This issue begins and ends with one of the X-Men’s most powerful and popular, Storm. Ororo has been starring in Astonishing X-Men since Warren Ellis’ run, and she was recently in the X-Men storyline featuring the Lizard, but beyond that, she’s been in the background lately, missing out on the major X-event, Second Coming. Here though, in Black Panther, she’s returning to a prominent role, and I like that it’s with her husband, T’Challa. Since he came to Hell’s Kitchen, the former Black Panther has told Ororo he needs time alone. He wants to fight his battles solo to adequately gauge his new strength level, which was unfortunately acquired when the spirit of the Panther God ceased to be with him. That’s certainly tough to do if one of the world’s most powerful mutants is always at your side, helping take down your foes. So Storm, respectfully, has given T’Challa his space…until now. Why she has decided to show up at this point and time remains to be seen, as this is the first physical encounter between the two since T’Challa left Wakanda. Whenever I think of this couple together, it feels very regal and very right. It only makes sense Storm would fall for a man with brains, given her past encounters, and T’Challa is tough to beat in that category. David Liss has a nice opportunity to build upon their story, and love, as this is a turning point in T’Challa’s career. I want to see this couple work, and work well. Hopefully, Liss doesn’t drop the ball. This new story arc brings about a new artist on the title, and at first the change was jarring. Francavilla’s style was the perfect fit for this series, playing on a similar mood found in his Detective Comics work. However, as the story progresses Francavilla’s run becomes a memory, as Jefte Palo finds his groove and does a great job, especially with his action scenes. He captures movement well, and correctly plays off of Panther’s dark, moody vibes. Storm’s addition to the cast of this book really adds something great, and I advise her fans to check it out. The way things are looking, suddenly the American Panther story spinning out of Fear Itself seems less ridiculous.This title is one of the most under appreciated out there, and it shouldn’t be that way. In my humble opinion, it’s best street level book from Marvel, especially now that Storm is involved. -AL
A character from Tony Stark’s past has re-emerged, armed with a time machine and the most destructively powerful force the Marvel Universe has ever known- Dark Phoenix! Holy Hell does the Phoenix Force cut loose here too! This dude from Stark’s olden days means business, and he wastes no time in carrying out his plan. Now Tony finds himself in the past, and we’re in for a period-jumping story that will span throughout the various decades of the Marvel Universe. More X-Men are hinted to join the party along the way, including Dazzler, Cyclops, and Captain Britain. I was interested in this issue because I haven’t read much of Rob Williams’ work, and he’s writing Fear Itself: Uncanny X-Force. So I wanted to see if he was up for the task in filling in the big shoes Rick Remender has crafted with that series. He gives hope with this one-shot that he has the chops to pull it off, even though X-Force is a much darker, grittier book. This was a solid start though to a random “event,” and the more classic X-fans should get on board with it, considering an array of Marvel Era’s will be visited. As long as it doesn’t play like X-Men Forever, I can give it a fair shot. -AL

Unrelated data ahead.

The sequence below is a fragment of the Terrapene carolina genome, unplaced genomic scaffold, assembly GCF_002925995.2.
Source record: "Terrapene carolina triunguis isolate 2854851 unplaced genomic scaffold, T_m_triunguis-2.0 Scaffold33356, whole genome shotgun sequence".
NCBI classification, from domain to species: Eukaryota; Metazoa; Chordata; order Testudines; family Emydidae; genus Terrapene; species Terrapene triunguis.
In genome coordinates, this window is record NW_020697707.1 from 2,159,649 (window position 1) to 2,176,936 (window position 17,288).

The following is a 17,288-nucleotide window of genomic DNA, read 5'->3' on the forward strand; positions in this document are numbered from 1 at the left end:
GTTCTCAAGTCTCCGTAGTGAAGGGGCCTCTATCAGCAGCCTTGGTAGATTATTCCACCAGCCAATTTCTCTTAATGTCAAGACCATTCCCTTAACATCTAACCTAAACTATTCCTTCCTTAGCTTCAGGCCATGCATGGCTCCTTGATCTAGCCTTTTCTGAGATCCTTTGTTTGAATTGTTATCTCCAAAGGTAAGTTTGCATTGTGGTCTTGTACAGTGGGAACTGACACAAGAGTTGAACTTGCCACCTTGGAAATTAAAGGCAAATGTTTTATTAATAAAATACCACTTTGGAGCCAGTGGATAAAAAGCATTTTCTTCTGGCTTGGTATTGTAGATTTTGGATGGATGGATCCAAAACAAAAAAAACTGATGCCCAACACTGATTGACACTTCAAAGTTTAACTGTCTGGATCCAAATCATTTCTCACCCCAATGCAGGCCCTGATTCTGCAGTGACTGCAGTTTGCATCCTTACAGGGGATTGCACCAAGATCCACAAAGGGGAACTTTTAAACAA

This issue is an example of blowing a great opening scene; it started out with intensity, surprise, and a little sadness. Then it all got too political, and felt like Star Wars Episode I; it’s trade this and federation that. Nobody wants to read that type of stuff in a Savage Land story. Give me crazy dinosaurs, giant bugs, and spear chucking mutations. Not suits, debates, and word flinging politicians. Unfortunately, we get the latter here. Jenkins’ writing is decent in lieu of the setting, but it’s such a waste of a Savage Land story. For real. Especially when looking at Pascal Alixe’s artwork. He’s a nice fit for a hi-fantasy locale like the Savage Land, but the context of the story really puts a bore on what he could do. Instead of drawing Ka-Zar attacking a T-Rex, he’s drawing Ka-Zar at a council meeting. It’s not the same. This is a 5 issue mini, so things could [hopefully] pick up, but the subsequent issues most likely won’t be reviewed here. Like Skaar: King of the Savage Land, I included this review in the X-Piles because Ka-Zar is loosely affiliated with the X-Men, and it’s the first issue. Maybe if it gets better, or an X-character shows up down the line, we’ll check back in, but otherwise this series is only for die-hard Ka-Zar fans, or people who dig the fantasy art. -AL